May 'orders crackdown' on offshore tax havens

'Policy unit' to target personal and corporate tax avoidance as PM commits to 'reforming capitalism'

(Image credit: JUSTIN TALLIS/AFP/Getty Images)

Theresa May has restated her commitment to "reforming capitalism", beginning with a reported "clampdown" on the use of offshore tax havens.

Both The Times and the Daily Mail report that senior Whitehall officials in the government's "policy unit" have been told to draw up plans to tackle abuses of the tax system, perhaps in time to be unveiled at the Conservative Party conference in October.

In particular, says the Mail, the unit will look at the options to curb personal and corporate tax avoidance of the sort practised by Sir Philip Green and his family.

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The Times notes the Prime Minister will not comment on the highly-critical findings of a parliamentary investigation into the collapse of retailer BHS, which laid the blame squarely at the door of Green, until a Whitehall committee decides if he will lose his knighthood.

But it adds that in response to the publication, May's spokesman said she was "determined to curb 'irresponsible and reckless behaviour' by business bosses".

The joint parliamentary pensions and business committee report accused Green of taking hundreds of millions of pounds from BHS and leaving it on "life support" before hurriedly selling to an unsuitable purchaser.

It also criticised the family over its use of a network of offshore companies based in Monaco, saying they help to artificially reduce tax bills and corporate "transparency".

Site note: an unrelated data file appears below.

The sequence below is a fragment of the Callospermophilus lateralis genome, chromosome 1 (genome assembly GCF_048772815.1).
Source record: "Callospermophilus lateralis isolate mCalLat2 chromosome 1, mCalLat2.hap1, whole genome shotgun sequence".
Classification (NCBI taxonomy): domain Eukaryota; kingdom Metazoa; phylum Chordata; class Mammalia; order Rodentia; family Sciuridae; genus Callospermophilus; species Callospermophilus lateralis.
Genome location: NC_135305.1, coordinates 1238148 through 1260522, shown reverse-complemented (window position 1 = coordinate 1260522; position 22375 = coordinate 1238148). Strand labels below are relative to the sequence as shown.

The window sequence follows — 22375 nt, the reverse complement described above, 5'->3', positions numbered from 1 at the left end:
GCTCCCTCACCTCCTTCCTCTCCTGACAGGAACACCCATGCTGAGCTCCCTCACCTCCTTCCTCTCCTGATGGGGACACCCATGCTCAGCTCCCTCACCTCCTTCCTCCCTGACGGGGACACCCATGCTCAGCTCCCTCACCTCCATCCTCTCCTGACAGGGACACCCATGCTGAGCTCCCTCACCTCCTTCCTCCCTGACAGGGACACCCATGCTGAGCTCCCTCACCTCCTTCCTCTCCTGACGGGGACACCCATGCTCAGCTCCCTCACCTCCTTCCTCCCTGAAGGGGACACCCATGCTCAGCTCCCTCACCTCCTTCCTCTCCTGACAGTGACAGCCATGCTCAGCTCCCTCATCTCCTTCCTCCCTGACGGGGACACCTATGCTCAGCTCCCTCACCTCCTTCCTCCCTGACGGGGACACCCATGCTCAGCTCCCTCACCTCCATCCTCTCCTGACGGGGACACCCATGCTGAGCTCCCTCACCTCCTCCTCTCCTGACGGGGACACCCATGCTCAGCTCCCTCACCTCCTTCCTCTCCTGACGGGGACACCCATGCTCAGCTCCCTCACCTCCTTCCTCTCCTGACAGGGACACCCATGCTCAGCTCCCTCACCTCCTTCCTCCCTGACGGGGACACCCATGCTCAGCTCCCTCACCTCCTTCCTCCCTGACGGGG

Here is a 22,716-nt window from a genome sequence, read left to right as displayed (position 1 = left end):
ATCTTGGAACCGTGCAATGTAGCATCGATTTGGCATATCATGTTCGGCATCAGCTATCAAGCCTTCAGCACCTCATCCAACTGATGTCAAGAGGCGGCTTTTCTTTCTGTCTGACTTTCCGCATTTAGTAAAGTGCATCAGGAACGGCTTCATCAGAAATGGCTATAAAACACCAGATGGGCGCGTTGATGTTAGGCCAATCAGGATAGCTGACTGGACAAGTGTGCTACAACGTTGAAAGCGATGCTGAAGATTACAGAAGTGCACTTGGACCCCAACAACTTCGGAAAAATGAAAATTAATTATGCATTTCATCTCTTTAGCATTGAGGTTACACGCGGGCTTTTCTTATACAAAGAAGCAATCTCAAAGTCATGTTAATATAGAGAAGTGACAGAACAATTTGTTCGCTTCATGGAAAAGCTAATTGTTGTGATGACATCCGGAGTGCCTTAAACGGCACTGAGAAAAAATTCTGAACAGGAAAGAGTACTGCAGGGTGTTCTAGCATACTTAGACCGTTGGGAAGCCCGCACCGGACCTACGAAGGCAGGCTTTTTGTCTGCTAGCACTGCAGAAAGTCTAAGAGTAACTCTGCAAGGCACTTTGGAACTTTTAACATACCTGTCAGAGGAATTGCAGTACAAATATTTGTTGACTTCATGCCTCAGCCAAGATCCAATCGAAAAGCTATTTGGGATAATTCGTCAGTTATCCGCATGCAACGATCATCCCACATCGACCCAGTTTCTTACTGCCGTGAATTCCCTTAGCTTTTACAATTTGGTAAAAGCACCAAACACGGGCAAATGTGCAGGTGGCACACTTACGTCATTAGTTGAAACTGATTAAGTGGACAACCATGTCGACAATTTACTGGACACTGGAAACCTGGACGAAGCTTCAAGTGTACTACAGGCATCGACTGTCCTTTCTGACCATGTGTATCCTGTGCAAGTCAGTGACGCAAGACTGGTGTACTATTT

There is no suggestion that the Green family has done anything illegal. In fact, as with the revelations contained in the massive Panama Papers leak earlier this year, that is precisely the problem.

In the wake of the revelations on the use of opaque tax havens, many of which are British territories, former prime minister David Cameron promised to boost transparency by introducing ownership registers for UK property and companies awarded government contracts.

However, he failed to secure the signatures of any of the tax havens themselves, prompting criticism that the measures did not go far enough.

The Organisation for Economic Cooperation and Development has proposed a shake-up of global tax laws based around disclosure while a "Google tax" in the UK aims at stopping companies using offshore entities to reduce their bills.

There has as yet, however, been little hard evidence that these measures have sufficient teeth to ensure companies and wealthy individuals are not able to exploit loopholes.

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